Credit: NASA

It's not hard to find out what NASA's Hubble and James Webb space telescopes have observed in the past. Barely a week goes by without news of a cosmic discovery made possible using images, spectra, and other data captured by NASA's prolific astronomical observatories.

But what are Hubble and Webb looking at right this minute? A shadowy pillar harboring nascent stars? A pair of colliding galaxies? The atmosphere of a distant planet? Galactic light, stretched and distorted on a 13-billion-year journey across space?

NASA's Space Telescope Live, a web application originally developed in 2016 to deliver real-time updates on Hubble targets, now affords easy access to up-to-date information on current, past, and upcoming observations from both Hubble and Webb.

Designed and developed for NASA by the Space Telescope Science Institute in Baltimore, this exploratory tool offers the public a straightforward and engaging way to learn more about how astronomical investigations are carried out.

With its redesigned user interface and expanded functionality, users can find out not only what planet, star, nebula, galaxy, or region of deep space each telescope is observing at the moment but also where exactly these targets are in the sky; what are being used to capture the images, spectra, and other data; precisely when and how long the observations are scheduled to occur; the status of the observation; who is leading the research; and most importantly, what the scientists are trying to find out.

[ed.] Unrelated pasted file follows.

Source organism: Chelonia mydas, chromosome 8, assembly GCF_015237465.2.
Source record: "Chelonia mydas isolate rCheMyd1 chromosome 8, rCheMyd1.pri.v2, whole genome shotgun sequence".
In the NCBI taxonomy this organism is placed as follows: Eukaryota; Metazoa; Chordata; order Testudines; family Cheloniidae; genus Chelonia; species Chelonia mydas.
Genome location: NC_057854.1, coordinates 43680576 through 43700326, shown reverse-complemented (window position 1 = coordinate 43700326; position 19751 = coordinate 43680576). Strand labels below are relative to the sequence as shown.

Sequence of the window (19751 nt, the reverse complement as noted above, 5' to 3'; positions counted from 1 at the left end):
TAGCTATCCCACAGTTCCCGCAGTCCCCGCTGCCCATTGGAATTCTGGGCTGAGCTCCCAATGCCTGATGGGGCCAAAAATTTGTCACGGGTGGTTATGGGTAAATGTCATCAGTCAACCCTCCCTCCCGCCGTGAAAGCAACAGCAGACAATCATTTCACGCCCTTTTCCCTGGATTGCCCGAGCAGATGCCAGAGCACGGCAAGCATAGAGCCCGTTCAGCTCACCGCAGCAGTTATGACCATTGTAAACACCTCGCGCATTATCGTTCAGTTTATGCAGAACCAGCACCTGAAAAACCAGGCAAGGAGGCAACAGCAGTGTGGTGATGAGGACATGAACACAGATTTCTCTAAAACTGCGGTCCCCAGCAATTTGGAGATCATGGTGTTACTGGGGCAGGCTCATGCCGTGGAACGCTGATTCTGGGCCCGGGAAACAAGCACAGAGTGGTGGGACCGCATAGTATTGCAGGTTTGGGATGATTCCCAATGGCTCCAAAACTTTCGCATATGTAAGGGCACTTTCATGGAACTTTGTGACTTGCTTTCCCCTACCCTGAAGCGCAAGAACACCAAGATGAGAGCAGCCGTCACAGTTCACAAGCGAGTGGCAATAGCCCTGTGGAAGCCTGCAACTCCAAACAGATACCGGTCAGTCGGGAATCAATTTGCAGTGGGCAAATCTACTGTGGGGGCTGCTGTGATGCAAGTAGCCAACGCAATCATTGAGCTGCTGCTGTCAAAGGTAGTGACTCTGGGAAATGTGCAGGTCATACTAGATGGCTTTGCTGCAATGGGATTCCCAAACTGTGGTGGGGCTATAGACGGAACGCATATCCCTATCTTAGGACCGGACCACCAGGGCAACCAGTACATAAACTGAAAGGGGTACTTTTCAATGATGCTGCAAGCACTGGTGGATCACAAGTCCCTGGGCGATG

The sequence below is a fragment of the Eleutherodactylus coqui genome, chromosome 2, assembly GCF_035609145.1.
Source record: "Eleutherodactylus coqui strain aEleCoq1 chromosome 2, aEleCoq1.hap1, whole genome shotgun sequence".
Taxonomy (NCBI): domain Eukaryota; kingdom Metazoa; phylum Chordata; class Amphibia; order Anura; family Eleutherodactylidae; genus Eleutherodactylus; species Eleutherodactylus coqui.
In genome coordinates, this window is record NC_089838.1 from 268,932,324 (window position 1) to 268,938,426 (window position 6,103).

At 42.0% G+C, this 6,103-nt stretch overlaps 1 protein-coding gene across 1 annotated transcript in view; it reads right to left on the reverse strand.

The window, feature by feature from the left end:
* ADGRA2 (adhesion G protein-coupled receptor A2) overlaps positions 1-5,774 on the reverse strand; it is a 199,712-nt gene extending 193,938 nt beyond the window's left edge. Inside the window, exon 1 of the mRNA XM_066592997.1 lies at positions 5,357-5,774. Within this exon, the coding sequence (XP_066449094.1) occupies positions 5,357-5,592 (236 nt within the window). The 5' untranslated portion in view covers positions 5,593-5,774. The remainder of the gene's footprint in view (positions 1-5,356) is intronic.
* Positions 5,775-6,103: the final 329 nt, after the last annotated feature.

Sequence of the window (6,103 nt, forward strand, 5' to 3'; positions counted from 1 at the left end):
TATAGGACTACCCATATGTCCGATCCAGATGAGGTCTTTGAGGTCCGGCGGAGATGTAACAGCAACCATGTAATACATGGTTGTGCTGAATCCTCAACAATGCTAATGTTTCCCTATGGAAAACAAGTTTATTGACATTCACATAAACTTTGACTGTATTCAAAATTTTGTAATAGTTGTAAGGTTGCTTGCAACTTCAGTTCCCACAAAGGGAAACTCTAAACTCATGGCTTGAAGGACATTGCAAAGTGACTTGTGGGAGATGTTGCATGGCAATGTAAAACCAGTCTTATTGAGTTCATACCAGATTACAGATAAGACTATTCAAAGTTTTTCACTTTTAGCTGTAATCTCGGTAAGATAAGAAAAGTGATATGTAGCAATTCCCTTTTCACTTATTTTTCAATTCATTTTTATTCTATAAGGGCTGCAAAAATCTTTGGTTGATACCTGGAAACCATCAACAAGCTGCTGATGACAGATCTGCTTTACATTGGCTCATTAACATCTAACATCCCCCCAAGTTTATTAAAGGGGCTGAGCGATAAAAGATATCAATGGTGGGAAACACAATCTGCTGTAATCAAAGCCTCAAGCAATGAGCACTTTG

Information for observations from approved science programs is available via the Mikulski Archive for Space Telescopes. NASA's Space Telescope Live offers easy access to this information—not only the current day's worth of targets, but the entire catalog of past observations as well—with Webb records dating back to its first commissioning targets in January 2022, and Hubble records all the way back to the beginning of its operations in May 1990.

The zoomable sky map centered on the target's location was developed using the Aladin Sky Atlas, with imagery from to provide context for the observation. (Because the Hubble and Webb data must go through preliminary processing, and in many cases preliminary analysis, before being released to the public and astronomy community, real-time imagery is not available in this tool for either telescope.)

Details such as target name and coordinates, scheduled start and end times, and the research topic are pulled directly from the observation scheduling and proposal planning databases. Links within the tool direct users to the original research proposal, which serves as a gateway to more technical information.

While this latest version of NASA's Space Telescope Live constitutes a significant transformation from the previous release, the team is already gathering feedback from users and planning additional enhancements to provide opportunities for deeper exploration and understanding.

NASA's Space Telescope Live is designed to work on desktop and and is accessible via NASA's official Hubble and Webb websites. Additional details about the content, including public-friendly explanations of the information displayed in the tool, can be found in the User Guide.

Provided by NASA